Tick-borne encephalitis (TBE) is a disease just as nasty as it sounds. Once bitten by an infected tick, some people develop flu-like symptoms that resolve quietly but leave behind rampant neurological disease—brain swelling, memory loss, and cognitive decline. Cases are on the rise in Central Europe and Russia with some 10,000 incidents reported each year. Vaccines can provide protection, but only for a limited time. There is no cure. Now a new study, published online on April 8, 2021 in the Journal of Experimental Medicine, describes antibodies capable of neutralizing the TBE virus transmitted by tick bites. These so-called broadly neutralizing antibodies have shown promise in preventing TBE in mice and could inform the development of better vaccines for humans. Further, preliminary results suggest that the antibodies may not only prevent TBE, but even treat the condition, as well as the disease caused by the related Powassan virus emerging in the United States and perhaps also other tick-borne viral diseases. The open-access article is titled “Broad and Potent Neutralizing Human Antibodies to Tick-Borne Flaviviruses Protect Mice from Disease” (https://rupress.org/jem/article/218/5/e20210236/211958/Broad-and-potent-neutralizing-human-antibodies-to). Lead author Marianna Agudelo and colleagues in the laboratory of Rockefeller’s Michel C. Nussenzweig, MD, PhD, examined nearly 800 antibodies obtained from individuals who had recovered from TBE or had been vaccinated to prevent infection. The most potent antibodies, designated VH3-48, turned out to be best suited to fend off future infections.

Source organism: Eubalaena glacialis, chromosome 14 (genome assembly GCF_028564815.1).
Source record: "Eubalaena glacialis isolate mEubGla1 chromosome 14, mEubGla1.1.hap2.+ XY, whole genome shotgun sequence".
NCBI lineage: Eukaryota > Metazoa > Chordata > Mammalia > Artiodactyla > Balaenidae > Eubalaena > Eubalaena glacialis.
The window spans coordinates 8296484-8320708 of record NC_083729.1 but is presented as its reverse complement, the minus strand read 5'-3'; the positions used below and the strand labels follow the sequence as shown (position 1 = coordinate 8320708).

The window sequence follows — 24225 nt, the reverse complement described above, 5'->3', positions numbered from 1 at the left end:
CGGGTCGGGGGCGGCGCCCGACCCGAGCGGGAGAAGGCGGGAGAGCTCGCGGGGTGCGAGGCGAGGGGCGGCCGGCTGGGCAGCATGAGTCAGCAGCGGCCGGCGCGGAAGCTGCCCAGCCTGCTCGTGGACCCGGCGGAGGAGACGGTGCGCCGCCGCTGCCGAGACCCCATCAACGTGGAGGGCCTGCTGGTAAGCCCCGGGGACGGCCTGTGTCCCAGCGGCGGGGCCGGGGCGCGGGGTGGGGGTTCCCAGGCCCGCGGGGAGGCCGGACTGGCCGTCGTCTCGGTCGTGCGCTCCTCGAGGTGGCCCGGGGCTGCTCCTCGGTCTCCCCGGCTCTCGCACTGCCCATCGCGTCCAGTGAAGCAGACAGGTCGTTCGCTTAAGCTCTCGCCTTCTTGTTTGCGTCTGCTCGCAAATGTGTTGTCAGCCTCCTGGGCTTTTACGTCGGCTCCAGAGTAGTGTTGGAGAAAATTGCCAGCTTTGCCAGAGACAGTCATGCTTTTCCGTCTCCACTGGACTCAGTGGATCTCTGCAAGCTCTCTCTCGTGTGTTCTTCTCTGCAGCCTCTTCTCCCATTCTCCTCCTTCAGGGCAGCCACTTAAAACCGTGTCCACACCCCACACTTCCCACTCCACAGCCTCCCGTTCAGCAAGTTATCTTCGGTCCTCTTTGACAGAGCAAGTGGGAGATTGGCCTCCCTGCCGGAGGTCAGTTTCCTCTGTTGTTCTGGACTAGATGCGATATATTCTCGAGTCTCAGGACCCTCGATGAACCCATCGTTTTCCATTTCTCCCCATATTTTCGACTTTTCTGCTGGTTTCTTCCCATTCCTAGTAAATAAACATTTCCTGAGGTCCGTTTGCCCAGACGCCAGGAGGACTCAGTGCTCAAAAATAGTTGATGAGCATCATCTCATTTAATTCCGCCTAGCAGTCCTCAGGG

Login Or Register To Read Full Story